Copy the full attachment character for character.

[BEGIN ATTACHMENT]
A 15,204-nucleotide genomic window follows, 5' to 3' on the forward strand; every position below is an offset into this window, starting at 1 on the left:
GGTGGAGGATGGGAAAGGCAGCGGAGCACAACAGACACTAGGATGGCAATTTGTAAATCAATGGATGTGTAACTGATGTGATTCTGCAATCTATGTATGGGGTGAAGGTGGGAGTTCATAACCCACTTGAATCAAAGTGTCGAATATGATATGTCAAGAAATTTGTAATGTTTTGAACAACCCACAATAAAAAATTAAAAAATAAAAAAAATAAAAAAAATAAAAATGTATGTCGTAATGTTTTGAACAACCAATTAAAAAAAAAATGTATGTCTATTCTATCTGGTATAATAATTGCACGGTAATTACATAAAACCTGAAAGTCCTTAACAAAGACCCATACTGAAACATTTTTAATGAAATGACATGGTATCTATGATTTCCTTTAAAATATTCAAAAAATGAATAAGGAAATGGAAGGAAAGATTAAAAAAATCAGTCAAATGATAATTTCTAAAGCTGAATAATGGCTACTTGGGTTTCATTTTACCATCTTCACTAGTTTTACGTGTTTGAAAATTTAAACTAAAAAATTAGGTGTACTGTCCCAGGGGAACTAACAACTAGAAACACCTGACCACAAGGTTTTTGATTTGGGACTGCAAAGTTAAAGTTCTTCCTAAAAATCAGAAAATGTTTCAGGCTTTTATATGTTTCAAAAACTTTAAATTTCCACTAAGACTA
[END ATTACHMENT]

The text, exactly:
A 15,204-nucleotide genomic window follows, 5' to 3' on the forward strand; every position below is an offset into this window, starting at 1 on the left:
GGTGGAGGATGGGAAAGGCAGCGGAGCACAACAGACACTAGGATGGCAATTTGTAAATCAATGGATGTGTAACTGATGTGATTCTGCAATCTATGTATGGGGTGAAGGTGGGAGTTCATAACCCACTTGAATCAAAGTGTCGAATATGATATGTCAAGAAATTTGTAATGTTTTGAACAACCCACAATAAAAAATTAAAAAATAAAAAAAATAAAAAAAATAAAAATGTATGTCGTAATGTTTTGAACAACCAATTAAAAAAAAAATGTATGTCTATTCTATCTGGTATAATAATTGCACGGTAATTACATAAAACCTGAAAGTCCTTAACAAAGACCCATACTGAAACATTTTTAATGAAATGACATGGTATCTATGATTTCCTTTAAAATATTCAAAAAATGAATAAGGAAATGGAAGGAAAGATTAAAAAAATCAGTCAAATGATAATTTCTAAAGCTGAATAATGGCTACTTGGGTTTCATTTTACCATCTTCACTAGTTTTACGTGTTTGAAAATTTAAACTAAAAAATTAGGTGTACTGTCCCAGGGGAACTAACAACTAGAAACACCTGACCACAAGGTTTTTGATTTGGGACTGCAAAGTTAAAGTTCTTCCTAAAAATCAGAAAATGTTTCAGGCTTTTATATGTTTCAAAAACTTTAAATTTCCACTAAGACTA